Tags » Japanese Cinema

“Vendetta of Samurai” (1952) written but not directed by Kurosawa

“Vendetta of Samurai” (Mataemon Araki: Ketto kagiya no tsuji, 1952, written by Kurosawa for Mazuo Mori) features four of the (1954) “Seven Samurai” (Shimura Takashi, Mifune Toshiro, Kato Daisuke , and Chiaki Minoru), plus the rubber-faced old farmer Yohei (Bokuzen Hidari) as a teahouse owner. 195 more words

Kurosawa

Kurosawa's "High and Low"

In addition to the films set in historical times such as “Seven Samurai,” “Rashomon,” and “Ran” for which he is best known, Akira Kurosawa directed a number of excellent movies set in post-WWII Japan (movies about any present day become historical artifacts, so that it cannot be said that any of Kurosawa’s movies show “present-day Japan”). 820 more words

Kurosawa

My favorite Kurosawa film: Sanjuro (1962)

I consider Kurosawa Akira (1910-1998) responsible for more cinematic masterpieces than anyone else. He remains best known for historical films from the 1950s such as “The Seven Samurai,” “Rashomon,” “Throne of Blood,” and for the color-film masterpieces “Kagemusha” (1980) and “Ran” (1985) that were the culmination of this line of work. 1,323 more words

Kurosawa

The Worst Sleep the Best

Kurosawa’s 1960 movie “Warui yatsu hodo yoku nemuru” (initially released in English as “The Rose in the Mud,” but long known as “The Bad Sleep Well,” an understatement of the Japanese title which more literally would be “The Worst Sleep the Best” or “Only the Bad Sleep Well”) is a variation on “Hamlet.” Those familiar with Kurosawa’s historical dramas (and/or with the Samurai trilogy) would not expect the fiercely glowering Mifune Toshiro to play Hamlet, even after having played Kurosawa’s interpretation of Hamlet. 1,045 more words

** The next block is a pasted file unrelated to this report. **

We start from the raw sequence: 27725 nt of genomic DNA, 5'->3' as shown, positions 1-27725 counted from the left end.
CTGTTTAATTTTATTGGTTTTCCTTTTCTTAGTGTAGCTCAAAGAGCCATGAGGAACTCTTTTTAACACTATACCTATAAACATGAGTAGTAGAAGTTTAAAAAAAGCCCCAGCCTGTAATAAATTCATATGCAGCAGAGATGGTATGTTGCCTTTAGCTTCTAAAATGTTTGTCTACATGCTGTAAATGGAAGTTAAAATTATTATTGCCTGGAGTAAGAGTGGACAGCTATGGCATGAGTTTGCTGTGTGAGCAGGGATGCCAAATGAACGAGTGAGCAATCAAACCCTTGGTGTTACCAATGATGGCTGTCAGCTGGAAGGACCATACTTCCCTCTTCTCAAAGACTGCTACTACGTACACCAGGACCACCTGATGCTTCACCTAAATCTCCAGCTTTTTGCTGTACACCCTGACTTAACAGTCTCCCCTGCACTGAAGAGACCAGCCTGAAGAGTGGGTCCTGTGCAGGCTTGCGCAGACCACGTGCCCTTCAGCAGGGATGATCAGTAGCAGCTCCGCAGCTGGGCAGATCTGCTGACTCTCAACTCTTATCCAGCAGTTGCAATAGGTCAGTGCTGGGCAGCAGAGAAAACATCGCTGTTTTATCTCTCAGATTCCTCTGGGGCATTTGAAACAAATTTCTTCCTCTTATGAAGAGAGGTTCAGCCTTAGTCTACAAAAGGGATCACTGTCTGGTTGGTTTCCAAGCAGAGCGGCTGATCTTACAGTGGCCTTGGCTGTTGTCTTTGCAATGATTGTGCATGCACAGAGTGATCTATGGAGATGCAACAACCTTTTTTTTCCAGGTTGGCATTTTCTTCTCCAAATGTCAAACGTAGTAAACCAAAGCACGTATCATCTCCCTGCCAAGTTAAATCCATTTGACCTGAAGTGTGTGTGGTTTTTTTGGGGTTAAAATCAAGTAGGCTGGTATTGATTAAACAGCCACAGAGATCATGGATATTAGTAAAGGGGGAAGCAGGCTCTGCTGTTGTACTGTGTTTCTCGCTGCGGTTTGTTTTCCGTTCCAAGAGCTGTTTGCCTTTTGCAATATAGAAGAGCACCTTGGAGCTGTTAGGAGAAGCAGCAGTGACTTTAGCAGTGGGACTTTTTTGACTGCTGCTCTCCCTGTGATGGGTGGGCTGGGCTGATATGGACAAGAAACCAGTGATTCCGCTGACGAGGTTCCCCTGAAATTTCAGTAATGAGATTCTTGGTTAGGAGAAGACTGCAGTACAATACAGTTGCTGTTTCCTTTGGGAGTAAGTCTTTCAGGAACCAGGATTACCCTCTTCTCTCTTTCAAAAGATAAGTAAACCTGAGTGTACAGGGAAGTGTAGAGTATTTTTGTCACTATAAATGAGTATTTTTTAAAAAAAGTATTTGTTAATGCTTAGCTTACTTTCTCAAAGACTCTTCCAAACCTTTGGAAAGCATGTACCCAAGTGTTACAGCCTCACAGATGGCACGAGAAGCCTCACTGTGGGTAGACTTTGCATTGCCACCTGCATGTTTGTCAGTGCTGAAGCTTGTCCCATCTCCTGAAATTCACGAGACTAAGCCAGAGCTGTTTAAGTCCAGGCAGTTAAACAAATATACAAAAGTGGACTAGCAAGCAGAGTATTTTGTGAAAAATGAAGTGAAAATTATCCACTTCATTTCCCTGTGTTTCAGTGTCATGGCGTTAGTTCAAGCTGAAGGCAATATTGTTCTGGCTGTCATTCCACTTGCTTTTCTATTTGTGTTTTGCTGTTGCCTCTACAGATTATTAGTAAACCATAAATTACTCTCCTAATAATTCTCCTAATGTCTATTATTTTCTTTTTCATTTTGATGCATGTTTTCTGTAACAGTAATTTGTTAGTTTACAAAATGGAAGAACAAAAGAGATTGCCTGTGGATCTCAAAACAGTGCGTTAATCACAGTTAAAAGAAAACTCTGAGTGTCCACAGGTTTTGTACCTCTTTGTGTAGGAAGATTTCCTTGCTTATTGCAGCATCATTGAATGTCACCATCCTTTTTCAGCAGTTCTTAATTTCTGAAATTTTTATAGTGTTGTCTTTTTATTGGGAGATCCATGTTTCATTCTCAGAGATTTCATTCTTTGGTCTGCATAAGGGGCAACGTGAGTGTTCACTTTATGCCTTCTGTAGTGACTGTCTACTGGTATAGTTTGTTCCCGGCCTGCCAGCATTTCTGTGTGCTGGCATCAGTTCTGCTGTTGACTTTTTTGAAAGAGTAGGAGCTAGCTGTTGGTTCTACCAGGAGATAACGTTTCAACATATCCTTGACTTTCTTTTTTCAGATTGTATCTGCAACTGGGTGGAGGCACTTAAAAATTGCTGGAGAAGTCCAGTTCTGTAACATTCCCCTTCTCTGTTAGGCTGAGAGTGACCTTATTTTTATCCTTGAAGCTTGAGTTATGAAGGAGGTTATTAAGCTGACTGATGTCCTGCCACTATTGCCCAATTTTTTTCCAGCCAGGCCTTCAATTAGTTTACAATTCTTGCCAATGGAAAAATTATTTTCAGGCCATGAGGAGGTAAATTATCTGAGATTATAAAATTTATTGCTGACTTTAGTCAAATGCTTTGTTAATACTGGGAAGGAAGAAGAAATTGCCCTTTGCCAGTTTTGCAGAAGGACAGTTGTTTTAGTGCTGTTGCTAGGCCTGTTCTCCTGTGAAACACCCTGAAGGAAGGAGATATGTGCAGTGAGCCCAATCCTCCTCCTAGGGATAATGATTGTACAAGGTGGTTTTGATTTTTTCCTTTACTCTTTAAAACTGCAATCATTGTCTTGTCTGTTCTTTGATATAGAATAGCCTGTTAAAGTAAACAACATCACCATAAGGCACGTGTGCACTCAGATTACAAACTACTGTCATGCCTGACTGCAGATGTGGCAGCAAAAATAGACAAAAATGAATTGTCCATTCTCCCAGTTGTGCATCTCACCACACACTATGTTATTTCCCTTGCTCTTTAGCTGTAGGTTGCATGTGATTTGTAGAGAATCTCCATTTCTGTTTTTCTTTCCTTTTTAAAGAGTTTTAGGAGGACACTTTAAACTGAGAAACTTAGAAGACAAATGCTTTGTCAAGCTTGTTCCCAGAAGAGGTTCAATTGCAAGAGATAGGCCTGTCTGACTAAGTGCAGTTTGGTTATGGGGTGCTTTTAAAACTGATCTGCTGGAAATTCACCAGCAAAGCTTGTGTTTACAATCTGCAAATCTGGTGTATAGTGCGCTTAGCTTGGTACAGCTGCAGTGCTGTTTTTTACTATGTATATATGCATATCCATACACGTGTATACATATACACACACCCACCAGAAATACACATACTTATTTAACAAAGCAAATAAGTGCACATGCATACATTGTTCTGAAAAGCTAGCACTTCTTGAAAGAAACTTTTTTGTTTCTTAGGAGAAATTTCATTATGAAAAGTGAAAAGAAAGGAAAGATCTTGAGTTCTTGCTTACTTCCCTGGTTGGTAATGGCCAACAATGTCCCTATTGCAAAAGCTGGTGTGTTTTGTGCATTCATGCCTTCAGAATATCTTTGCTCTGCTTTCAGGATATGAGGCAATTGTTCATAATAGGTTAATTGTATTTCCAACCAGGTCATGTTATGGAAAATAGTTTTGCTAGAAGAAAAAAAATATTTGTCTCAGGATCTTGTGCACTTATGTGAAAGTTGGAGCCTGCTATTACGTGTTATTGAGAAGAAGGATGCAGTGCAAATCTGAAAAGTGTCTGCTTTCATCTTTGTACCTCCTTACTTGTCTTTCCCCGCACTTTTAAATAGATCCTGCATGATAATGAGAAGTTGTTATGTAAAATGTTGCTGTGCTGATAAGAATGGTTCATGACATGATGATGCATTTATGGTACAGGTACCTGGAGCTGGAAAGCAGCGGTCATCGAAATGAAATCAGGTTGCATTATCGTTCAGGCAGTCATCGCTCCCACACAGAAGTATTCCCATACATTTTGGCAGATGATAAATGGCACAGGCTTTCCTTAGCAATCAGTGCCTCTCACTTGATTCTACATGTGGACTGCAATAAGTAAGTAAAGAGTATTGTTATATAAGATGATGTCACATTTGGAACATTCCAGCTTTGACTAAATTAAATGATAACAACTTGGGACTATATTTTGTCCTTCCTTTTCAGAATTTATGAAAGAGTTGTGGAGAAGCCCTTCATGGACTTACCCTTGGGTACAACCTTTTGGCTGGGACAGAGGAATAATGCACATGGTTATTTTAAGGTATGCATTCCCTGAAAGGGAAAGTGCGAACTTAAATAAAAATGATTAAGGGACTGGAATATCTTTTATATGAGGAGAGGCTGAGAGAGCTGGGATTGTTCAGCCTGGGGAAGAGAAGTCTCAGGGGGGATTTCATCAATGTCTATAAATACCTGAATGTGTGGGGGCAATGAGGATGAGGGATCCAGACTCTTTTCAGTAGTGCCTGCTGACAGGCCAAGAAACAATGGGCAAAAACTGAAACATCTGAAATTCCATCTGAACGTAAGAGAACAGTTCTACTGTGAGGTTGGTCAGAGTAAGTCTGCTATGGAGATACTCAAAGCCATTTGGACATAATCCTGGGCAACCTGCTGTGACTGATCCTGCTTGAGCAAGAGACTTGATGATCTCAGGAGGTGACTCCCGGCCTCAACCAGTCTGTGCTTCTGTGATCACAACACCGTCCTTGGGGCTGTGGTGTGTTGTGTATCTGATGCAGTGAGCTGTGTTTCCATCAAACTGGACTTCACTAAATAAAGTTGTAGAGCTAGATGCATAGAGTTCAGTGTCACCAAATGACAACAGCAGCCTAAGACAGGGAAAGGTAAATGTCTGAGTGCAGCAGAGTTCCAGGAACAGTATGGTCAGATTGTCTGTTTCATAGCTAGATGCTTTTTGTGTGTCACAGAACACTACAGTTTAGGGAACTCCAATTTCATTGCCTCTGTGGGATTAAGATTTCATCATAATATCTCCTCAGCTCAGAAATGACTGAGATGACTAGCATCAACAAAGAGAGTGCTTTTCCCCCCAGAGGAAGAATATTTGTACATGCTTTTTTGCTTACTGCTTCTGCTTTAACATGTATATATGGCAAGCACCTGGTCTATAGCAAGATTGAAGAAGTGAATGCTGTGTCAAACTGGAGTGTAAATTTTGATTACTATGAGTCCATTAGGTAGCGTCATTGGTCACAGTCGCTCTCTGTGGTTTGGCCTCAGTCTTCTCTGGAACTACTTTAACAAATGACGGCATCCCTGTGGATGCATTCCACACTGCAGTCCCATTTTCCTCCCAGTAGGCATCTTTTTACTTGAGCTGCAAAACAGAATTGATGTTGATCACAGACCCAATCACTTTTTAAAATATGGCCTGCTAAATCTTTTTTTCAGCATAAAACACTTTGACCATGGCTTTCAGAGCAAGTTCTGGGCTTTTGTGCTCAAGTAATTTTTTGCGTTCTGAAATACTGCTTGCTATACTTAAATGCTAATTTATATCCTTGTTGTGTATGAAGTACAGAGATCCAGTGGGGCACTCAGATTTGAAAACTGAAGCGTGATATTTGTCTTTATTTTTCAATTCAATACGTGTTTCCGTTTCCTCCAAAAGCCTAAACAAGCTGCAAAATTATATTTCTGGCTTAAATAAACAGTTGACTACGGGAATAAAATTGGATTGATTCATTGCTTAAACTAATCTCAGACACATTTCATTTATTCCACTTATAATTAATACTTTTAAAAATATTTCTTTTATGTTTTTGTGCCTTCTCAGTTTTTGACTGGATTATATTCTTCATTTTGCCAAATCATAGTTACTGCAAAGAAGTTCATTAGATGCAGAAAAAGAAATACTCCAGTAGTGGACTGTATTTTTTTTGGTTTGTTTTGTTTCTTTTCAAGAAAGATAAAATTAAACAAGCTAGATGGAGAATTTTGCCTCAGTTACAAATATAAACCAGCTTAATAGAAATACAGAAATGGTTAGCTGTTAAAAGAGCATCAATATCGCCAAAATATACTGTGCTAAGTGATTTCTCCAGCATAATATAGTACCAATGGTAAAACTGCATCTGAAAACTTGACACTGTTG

Kurosawa

"I Live in Fear" (1955)

“I Live in Fear” (Ikimono no kiroku, 1955, also released as “Record of a Living Being”) provided a chance for Mifune Toshiro to go mad onscreen, less picturesquely than the woods advancing on his castle as the Japanese Macbeth at the end of “Throne of Blood” (Kumonosu jô, 1957). 497 more words

Kurosawa

“Scandal” (1950)

Having long ago seen the greatest Akira Kurosawa movies (in chronological order of their making: The Drunken Angel, Stray Dog. Rashômon, Ikiru, 7 Samurai, Throne of Blood, Yojimbo, Sanjuro, Red Beard, Dersu Uzala, Kagemusha, Ran), I’ve been watching the early postwar movies now available in a Criterion Eclipse (no bonus feature) set. 536 more words

Kurosawa

Kurosawa's 1951 adaptation of "The Idiot"

For me Akira Kurosawa (1910-98) is the greatest of film directors—perhaps not my favorite, but the greatest. Kurosawa’s favorite author was Dosteovesky, who for me was a great bad writer, and more than a little of a monster. 1,193 more words

Kurosawa